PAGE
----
We trust this exposition of the means which abolition officers use to obtain the votes of soldiers will serve to dispel the false impressions which republicans here are trying to create.

 ——————–

What Henry Clay Said.

            More than twenty years ago Henry Clay comprehended the true spirit of abolitionism, and accurately described it as follows: “With the abolitionists the rights of property are nothing; the deficiency of the powers of the general government is nothing; the acknowledged and incontestible powers of the States are nothing; the dissolution of the Union, and the overthrow of a Government in which are concentrated the hopes of the civilized world, are nothing.  A single idea has taken possession of their minds, and onward they pursue it, overlooking all barriers, reckless and regardless of all consequences.”  These are the abolitionists who now rule and ruin the country under the Lincoln administration.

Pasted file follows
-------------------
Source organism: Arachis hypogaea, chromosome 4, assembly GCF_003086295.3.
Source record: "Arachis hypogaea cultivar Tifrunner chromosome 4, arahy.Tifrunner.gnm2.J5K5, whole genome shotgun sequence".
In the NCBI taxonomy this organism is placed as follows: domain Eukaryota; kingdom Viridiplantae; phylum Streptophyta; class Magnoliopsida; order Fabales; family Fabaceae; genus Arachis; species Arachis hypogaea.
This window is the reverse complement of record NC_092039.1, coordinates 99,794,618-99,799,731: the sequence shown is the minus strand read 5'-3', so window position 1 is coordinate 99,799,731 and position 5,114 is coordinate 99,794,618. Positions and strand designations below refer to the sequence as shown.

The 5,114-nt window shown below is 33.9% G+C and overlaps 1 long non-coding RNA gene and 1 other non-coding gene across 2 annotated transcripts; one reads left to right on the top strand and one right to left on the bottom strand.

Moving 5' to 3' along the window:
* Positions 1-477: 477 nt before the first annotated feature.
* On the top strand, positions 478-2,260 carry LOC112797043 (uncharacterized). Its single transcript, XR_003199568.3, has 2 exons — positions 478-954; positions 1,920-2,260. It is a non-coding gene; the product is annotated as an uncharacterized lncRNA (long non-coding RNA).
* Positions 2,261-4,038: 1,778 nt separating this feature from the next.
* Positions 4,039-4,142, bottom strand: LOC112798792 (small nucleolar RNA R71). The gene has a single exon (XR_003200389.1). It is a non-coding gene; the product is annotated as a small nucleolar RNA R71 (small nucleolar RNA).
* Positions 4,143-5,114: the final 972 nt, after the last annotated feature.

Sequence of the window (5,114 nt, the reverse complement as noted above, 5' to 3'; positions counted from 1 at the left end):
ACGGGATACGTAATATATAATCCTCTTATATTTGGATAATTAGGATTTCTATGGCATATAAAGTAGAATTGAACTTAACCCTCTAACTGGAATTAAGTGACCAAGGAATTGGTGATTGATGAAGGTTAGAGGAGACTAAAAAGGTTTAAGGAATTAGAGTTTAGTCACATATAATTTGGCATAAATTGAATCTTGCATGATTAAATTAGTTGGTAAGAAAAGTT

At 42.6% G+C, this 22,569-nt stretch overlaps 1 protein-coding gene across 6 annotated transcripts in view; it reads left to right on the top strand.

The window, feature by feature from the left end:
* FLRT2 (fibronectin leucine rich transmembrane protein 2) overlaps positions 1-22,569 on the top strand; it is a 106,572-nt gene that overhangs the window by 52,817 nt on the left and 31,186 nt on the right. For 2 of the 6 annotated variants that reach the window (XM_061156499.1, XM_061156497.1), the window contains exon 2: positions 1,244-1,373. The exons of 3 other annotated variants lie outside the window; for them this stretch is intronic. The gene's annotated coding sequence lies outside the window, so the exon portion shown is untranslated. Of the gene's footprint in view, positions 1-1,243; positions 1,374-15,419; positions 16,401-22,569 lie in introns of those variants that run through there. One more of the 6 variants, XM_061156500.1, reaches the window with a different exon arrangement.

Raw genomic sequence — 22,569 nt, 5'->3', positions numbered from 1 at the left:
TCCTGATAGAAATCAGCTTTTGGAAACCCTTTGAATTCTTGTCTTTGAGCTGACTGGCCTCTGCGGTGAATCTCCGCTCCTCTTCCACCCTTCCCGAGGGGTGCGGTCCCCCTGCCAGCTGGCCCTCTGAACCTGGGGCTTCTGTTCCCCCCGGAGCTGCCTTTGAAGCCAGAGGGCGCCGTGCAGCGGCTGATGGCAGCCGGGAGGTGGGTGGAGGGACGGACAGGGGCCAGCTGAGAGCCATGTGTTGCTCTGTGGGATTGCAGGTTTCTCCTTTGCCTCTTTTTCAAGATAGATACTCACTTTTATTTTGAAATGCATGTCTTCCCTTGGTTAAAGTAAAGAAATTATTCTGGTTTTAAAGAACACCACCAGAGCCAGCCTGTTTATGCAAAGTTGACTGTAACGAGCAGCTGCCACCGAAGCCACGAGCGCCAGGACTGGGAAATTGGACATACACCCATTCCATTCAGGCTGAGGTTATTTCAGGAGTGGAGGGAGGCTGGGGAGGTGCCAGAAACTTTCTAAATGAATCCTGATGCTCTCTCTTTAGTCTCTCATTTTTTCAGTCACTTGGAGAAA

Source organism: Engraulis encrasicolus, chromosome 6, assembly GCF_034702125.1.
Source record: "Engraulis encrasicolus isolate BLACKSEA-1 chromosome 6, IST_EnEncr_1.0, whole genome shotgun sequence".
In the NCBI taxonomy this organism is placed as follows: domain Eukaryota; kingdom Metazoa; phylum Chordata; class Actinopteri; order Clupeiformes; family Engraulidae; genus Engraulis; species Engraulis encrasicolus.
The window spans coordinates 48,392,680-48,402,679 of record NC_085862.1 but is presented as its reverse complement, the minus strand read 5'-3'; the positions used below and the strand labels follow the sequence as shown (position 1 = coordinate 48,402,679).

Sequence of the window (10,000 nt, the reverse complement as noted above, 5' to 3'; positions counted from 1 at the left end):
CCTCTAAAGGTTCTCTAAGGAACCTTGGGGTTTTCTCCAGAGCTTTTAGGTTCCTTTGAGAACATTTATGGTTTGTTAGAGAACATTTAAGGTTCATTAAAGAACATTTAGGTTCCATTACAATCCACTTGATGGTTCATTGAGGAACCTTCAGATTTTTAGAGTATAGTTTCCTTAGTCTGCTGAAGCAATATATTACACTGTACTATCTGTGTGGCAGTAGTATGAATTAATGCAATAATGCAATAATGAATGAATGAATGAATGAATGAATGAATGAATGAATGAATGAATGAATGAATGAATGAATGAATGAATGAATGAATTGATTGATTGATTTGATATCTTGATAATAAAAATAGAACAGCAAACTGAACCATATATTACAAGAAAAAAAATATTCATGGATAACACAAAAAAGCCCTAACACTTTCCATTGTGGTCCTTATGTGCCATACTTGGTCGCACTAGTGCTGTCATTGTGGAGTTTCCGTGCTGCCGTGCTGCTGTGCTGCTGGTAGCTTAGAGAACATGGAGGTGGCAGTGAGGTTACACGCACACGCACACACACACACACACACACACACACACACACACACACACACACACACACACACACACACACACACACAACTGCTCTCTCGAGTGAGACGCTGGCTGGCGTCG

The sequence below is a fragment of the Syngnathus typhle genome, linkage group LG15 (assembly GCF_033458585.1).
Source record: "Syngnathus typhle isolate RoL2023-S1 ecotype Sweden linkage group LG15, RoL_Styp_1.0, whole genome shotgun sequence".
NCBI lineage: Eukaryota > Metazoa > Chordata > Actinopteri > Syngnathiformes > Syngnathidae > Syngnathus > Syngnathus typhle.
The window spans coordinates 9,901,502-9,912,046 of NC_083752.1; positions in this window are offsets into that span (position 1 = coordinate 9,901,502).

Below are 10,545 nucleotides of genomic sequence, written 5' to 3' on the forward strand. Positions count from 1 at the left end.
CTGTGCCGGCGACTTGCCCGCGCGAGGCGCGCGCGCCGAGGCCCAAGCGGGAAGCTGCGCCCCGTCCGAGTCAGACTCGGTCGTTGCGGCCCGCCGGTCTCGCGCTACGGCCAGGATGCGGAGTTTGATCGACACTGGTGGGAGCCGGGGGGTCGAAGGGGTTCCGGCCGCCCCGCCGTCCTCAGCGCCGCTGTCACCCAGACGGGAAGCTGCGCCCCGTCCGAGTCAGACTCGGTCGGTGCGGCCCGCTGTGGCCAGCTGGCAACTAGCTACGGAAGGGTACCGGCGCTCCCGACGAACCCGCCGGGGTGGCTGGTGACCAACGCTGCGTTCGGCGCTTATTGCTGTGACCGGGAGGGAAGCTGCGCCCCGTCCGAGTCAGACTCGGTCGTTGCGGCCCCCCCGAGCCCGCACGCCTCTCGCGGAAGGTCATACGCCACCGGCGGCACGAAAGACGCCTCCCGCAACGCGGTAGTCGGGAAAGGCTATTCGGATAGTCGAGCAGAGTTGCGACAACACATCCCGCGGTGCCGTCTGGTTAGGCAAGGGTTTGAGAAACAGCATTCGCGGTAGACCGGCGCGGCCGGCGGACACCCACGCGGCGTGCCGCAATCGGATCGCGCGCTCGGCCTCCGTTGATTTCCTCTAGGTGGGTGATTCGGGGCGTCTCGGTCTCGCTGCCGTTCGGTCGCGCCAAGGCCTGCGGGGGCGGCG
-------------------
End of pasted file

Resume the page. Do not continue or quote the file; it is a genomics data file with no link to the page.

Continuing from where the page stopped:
——————–

→ We have a few papers of tobacco seed which we will give to those of our friends who may wish to cultivate the “weed.”

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→ Sheriff Dixon is fitting up Campbell’s Hall for the use of the circuit court next week.  The court house is considered unsafe for the assembling of a large crowd of persons.  The grand jury will probably take some action in regard to the old building.

 ——————–

→ The editor of an abolition journal not a hundred miles from Macomb says his sheet is the “only loyal paper” published in the county, and that it is in danger of “suspension” unless the “loyal” people support it better.  Poor fellow! he thinks loyalty and abolitionism are convertible terms.

 ——————–

→ Those boys who threw missiles at the train on Saturday night last are in a fair way to pay dearly for their fun.  Several or all of them have been arrested.  The street school in which so many little boys are taking more lessons than they do at home may prove a costly and sorrowful one to parents as well as the boys, “As the twig is bent,” &c.